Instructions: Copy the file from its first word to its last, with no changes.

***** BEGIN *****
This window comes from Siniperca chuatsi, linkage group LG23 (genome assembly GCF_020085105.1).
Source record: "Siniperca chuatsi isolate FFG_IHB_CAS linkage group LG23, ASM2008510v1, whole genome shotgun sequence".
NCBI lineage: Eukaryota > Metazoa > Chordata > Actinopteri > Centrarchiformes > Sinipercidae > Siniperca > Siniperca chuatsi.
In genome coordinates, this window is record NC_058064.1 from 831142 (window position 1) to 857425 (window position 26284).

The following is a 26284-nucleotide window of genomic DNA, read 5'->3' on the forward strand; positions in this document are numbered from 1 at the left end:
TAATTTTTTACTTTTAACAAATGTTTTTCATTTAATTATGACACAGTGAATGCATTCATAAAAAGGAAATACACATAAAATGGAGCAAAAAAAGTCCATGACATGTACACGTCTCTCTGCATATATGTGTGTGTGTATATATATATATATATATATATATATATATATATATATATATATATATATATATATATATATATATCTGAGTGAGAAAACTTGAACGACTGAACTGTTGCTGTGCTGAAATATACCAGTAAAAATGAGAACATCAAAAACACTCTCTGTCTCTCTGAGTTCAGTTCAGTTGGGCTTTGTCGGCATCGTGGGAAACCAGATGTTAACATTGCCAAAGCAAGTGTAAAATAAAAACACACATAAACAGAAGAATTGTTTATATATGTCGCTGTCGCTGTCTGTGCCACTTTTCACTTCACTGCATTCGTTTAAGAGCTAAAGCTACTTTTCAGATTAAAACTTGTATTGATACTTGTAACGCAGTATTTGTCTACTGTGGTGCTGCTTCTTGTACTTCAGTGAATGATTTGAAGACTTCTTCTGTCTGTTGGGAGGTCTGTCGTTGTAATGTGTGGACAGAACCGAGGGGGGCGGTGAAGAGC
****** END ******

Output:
This window comes from Siniperca chuatsi, linkage group LG23 (genome assembly GCF_020085105.1).
Source record: "Siniperca chuatsi isolate FFG_IHB_CAS linkage group LG23, ASM2008510v1, whole genome shotgun sequence".
NCBI lineage: Eukaryota > Metazoa > Chordata > Actinopteri > Centrarchiformes > Sinipercidae > Siniperca > Siniperca chuatsi.
In genome coordinates, this window is record NC_058064.1 from 831142 (window position 1) to 857425 (window position 26284).

The following is a 26284-nucleotide window of genomic DNA, read 5'->3' on the forward strand; positions in this document are numbered from 1 at the left end:
TAATTTTTTACTTTTAACAAATGTTTTTCATTTAATTATGACACAGTGAATGCATTCATAAAAAGGAAATACACATAAAATGGAGCAAAAAAAGTCCATGACATGTACACGTCTCTCTGCATATATGTGTGTGTGTATATATATATATATATATATATATATATATATATATATATATATATATATATATATATATATATATCTGAGTGAGAAAACTTGAACGACTGAACTGTTGCTGTGCTGAAATATACCAGTAAAAATGAGAACATCAAAAACACTCTCTGTCTCTCTGAGTTCAGTTCAGTTGGGCTTTGTCGGCATCGTGGGAAACCAGATGTTAACATTGCCAAAGCAAGTGTAAAATAAAAACACACATAAACAGAAGAATTGTTTATATATGTCGCTGTCGCTGTCTGTGCCACTTTTCACTTCACTGCATTCGTTTAAGAGCTAAAGCTACTTTTCAGATTAAAACTTGTATTGATACTTGTAACGCAGTATTTGTCTACTGTGGTGCTGCTTCTTGTACTTCAGTGAATGATTTGAAGACTTCTTCTGTCTGTTGGGAGGTCTGTCGTTGTAATGTGTGGACAGAACCGAGGGGGGCGGTGAAGAGC